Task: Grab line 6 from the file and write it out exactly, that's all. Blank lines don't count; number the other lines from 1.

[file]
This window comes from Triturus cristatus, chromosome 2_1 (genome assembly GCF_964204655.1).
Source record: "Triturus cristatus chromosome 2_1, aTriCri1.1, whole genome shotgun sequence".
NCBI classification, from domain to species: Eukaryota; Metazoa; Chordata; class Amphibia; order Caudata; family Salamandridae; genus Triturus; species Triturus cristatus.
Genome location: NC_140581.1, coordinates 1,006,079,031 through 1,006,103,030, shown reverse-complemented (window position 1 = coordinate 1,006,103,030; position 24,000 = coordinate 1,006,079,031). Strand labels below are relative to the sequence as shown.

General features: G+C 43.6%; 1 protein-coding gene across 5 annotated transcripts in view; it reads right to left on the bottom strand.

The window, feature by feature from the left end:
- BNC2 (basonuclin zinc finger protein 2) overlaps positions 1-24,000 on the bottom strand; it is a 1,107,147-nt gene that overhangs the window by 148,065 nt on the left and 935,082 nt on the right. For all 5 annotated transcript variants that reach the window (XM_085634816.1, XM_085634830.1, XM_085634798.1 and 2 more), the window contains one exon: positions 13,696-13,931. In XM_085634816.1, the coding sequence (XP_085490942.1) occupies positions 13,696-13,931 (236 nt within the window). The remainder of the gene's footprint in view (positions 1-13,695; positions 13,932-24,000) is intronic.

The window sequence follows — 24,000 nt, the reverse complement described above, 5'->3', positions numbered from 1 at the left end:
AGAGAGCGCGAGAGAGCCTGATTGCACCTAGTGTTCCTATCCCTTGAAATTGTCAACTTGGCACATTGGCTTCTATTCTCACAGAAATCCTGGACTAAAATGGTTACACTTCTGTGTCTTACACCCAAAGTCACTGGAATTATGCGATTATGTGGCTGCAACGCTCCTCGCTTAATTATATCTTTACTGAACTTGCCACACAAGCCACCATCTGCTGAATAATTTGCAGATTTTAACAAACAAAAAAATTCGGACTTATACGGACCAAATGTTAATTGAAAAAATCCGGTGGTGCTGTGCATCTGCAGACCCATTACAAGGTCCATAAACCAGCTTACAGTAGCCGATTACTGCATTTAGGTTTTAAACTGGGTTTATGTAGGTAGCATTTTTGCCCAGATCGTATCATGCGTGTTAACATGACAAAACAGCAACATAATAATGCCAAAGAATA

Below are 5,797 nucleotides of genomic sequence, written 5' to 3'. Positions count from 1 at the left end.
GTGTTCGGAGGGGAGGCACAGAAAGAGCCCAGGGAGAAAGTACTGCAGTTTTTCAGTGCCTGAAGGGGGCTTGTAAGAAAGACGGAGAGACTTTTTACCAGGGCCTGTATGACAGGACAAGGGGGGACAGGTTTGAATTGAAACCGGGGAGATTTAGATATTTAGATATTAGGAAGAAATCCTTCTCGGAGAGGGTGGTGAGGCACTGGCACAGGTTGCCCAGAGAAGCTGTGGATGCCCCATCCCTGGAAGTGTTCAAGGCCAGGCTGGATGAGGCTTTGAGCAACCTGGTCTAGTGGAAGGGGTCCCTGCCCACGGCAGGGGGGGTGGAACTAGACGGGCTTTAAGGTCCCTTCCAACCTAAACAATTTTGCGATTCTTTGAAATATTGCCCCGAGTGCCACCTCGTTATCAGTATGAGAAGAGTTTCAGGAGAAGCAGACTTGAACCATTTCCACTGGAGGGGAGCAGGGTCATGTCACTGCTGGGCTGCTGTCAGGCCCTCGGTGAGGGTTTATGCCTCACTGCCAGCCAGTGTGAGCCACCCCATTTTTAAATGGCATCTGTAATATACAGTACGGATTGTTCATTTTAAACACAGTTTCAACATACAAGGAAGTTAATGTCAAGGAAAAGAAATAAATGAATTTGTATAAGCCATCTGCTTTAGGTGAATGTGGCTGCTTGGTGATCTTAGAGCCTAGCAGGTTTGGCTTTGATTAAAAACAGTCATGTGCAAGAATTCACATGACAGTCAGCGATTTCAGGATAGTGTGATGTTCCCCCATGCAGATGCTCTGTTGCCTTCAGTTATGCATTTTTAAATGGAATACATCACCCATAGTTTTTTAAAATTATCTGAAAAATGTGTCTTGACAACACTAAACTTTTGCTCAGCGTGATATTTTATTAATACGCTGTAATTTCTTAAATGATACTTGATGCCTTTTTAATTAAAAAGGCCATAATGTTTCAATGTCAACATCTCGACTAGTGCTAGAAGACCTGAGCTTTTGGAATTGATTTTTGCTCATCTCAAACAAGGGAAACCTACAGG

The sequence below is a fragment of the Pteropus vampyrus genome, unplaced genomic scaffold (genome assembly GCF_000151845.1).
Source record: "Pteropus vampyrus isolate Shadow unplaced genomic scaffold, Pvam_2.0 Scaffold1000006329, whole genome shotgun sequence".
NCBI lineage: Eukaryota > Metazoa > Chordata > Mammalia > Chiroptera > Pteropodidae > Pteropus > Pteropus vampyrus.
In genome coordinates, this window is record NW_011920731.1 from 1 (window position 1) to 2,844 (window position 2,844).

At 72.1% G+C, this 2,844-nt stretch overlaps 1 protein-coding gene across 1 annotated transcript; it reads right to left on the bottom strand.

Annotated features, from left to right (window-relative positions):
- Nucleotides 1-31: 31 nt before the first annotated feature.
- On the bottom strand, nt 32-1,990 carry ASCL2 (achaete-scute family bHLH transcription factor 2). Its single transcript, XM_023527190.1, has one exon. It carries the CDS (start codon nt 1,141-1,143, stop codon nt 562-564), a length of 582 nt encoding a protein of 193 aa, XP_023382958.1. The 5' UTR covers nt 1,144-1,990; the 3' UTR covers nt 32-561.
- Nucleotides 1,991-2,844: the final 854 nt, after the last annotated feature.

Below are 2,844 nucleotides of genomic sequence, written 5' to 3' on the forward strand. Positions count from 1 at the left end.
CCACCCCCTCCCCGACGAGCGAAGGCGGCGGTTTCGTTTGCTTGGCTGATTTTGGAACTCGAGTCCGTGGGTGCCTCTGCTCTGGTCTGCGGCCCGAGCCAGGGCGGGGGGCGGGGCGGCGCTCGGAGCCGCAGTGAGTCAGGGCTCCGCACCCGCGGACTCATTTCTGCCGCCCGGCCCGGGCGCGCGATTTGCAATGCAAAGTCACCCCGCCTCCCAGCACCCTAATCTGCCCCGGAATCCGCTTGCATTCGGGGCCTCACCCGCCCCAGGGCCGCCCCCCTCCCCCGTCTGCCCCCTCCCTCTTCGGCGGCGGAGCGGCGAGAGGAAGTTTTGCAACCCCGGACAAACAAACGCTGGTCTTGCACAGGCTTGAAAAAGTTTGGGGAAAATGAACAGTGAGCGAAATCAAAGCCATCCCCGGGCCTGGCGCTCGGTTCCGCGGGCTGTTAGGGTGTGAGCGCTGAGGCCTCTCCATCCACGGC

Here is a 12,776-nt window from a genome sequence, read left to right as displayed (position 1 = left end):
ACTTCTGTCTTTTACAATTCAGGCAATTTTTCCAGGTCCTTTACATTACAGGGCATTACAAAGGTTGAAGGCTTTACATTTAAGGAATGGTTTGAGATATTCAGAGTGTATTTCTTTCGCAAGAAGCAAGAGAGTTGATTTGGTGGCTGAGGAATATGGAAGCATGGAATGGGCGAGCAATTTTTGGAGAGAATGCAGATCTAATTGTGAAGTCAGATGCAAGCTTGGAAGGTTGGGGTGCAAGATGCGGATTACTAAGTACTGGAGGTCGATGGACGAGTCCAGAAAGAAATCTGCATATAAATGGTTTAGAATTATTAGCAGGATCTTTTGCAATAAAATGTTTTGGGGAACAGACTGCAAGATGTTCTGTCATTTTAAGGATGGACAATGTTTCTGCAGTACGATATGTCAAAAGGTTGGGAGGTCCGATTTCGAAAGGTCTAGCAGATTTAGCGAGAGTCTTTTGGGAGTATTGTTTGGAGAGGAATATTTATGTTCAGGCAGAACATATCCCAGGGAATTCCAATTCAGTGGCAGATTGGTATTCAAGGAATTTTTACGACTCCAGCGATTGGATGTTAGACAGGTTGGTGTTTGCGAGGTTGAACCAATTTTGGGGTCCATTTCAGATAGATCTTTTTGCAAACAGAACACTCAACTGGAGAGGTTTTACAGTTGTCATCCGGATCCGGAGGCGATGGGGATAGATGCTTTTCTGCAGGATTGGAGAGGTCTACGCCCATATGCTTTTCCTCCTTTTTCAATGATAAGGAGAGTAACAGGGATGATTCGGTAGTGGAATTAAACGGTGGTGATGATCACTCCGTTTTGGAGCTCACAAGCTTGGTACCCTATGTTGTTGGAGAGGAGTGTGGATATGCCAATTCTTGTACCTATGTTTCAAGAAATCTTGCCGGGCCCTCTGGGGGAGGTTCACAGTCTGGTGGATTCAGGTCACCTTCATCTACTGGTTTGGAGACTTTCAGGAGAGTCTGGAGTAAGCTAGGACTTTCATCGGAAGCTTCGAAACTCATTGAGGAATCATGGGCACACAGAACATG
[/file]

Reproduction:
The window, feature by feature from the left end: